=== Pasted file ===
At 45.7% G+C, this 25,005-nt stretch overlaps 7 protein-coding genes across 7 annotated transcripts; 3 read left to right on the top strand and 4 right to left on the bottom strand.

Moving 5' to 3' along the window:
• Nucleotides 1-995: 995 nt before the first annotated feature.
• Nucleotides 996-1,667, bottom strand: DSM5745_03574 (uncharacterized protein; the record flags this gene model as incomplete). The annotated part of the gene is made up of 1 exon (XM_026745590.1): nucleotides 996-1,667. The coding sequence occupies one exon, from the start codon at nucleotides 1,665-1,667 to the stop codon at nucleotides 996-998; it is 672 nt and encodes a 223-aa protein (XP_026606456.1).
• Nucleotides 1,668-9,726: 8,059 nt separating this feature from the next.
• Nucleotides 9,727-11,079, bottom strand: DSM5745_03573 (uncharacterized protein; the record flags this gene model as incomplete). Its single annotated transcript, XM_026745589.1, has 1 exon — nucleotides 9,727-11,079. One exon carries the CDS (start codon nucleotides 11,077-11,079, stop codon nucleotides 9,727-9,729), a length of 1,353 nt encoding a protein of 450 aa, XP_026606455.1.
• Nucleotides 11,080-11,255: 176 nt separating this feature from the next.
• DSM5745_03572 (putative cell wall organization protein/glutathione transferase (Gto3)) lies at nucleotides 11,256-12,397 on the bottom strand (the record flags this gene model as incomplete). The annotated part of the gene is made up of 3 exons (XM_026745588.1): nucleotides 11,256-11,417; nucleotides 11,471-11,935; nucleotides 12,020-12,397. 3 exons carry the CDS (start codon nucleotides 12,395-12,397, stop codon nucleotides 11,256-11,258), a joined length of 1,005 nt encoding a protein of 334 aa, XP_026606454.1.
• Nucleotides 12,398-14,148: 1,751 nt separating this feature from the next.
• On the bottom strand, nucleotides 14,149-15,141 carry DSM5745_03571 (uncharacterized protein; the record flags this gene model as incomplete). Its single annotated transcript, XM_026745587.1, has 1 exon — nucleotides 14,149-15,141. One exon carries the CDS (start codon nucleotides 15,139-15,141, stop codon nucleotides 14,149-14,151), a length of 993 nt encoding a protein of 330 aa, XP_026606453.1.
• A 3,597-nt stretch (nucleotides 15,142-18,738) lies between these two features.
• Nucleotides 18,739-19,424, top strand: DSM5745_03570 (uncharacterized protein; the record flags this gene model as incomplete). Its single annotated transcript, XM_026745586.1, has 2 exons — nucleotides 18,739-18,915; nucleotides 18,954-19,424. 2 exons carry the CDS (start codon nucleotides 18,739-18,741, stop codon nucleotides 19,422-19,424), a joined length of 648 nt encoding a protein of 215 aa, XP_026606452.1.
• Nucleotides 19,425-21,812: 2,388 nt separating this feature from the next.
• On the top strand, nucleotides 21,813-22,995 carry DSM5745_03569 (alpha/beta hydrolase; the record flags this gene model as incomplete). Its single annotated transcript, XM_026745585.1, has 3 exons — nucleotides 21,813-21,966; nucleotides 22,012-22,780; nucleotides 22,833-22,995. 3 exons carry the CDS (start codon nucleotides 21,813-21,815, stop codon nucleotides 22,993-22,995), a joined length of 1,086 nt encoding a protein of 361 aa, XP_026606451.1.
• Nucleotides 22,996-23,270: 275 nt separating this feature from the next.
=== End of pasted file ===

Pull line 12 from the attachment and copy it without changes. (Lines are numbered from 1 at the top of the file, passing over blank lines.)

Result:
• Nucleotides 18,739-19,424, top strand: DSM5745_03570 (uncharacterized protein; the record flags this gene model as incomplete). Its single annotated transcript, XM_026745586.1, has 2 exons — nucleotides 18,739-18,915; nucleotides 18,954-19,424. 2 exons carry the CDS (start codon nucleotides 18,739-18,741, stop codon nucleotides 19,422-19,424), a joined length of 648 nt encoding a protein of 215 aa, XP_026606452.1.